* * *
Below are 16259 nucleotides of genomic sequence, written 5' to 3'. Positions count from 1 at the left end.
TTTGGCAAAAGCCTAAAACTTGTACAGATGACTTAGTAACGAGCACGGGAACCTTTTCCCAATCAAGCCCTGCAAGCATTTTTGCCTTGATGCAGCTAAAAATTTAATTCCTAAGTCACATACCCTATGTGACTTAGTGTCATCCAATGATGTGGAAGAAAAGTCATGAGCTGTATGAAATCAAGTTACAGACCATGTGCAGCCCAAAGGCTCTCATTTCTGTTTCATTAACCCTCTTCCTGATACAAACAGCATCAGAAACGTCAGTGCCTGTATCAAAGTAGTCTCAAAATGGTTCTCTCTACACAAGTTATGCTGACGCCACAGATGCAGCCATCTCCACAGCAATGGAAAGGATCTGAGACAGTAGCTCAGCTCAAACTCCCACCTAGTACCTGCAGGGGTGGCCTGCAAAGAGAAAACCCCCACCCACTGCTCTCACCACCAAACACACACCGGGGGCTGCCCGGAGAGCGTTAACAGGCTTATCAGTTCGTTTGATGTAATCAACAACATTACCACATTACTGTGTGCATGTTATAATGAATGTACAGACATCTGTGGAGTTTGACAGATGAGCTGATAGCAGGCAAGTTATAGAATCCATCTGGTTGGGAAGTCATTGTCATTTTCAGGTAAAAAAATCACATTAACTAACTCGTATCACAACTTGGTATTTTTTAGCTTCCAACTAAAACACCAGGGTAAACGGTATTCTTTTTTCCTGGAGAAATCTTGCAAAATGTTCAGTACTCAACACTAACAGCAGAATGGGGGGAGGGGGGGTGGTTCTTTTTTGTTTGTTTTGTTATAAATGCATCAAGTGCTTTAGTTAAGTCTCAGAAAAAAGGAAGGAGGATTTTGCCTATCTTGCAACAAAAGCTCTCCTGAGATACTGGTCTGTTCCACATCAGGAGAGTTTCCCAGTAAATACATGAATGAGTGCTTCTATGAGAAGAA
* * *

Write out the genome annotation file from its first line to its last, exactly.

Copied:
Below are 16259 nucleotides of genomic sequence, written 5' to 3'. Positions count from 1 at the left end.
TTTGGCAAAAGCCTAAAACTTGTACAGATGACTTAGTAACGAGCACGGGAACCTTTTCCCAATCAAGCCCTGCAAGCATTTTTGCCTTGATGCAGCTAAAAATTTAATTCCTAAGTCACATACCCTATGTGACTTAGTGTCATCCAATGATGTGGAAGAAAAGTCATGAGCTGTATGAAATCAAGTTACAGACCATGTGCAGCCCAAAGGCTCTCATTTCTGTTTCATTAACCCTCTTCCTGATACAAACAGCATCAGAAACGTCAGTGCCTGTATCAAAGTAGTCTCAAAATGGTTCTCTCTACACAAGTTATGCTGACGCCACAGATGCAGCCATCTCCACAGCAATGGAAAGGATCTGAGACAGTAGCTCAGCTCAAACTCCCACCTAGTACCTGCAGGGGTGGCCTGCAAAGAGAAAACCCCCACCCACTGCTCTCACCACCAAACACACACCGGGGGCTGCCCGGAGAGCGTTAACAGGCTTATCAGTTCGTTTGATGTAATCAACAACATTACCACATTACTGTGTGCATGTTATAATGAATGTACAGACATCTGTGGAGTTTGACAGATGAGCTGATAGCAGGCAAGTTATAGAATCCATCTGGTTGGGAAGTCATTGTCATTTTCAGGTAAAAAAATCACATTAACTAACTCGTATCACAACTTGGTATTTTTTAGCTTCCAACTAAAACACCAGGGTAAACGGTATTCTTTTTTCCTGGAGAAATCTTGCAAAATGTTCAGTACTCAACACTAACAGCAGAATGGGGGGAGGGGGGGTGGTTCTTTTTTGTTTGTTTTGTTATAAATGCATCAAGTGCTTTAGTTAAGTCTCAGAAAAAAGGAAGGAGGATTTTGCCTATCTTGCAACAAAAGCTCTCCTGAGATACTGGTCTGTTCCACATCAGGAGAGTTTCCCAGTAAATACATGAATGAGTGCTTCTATGAGAAGAA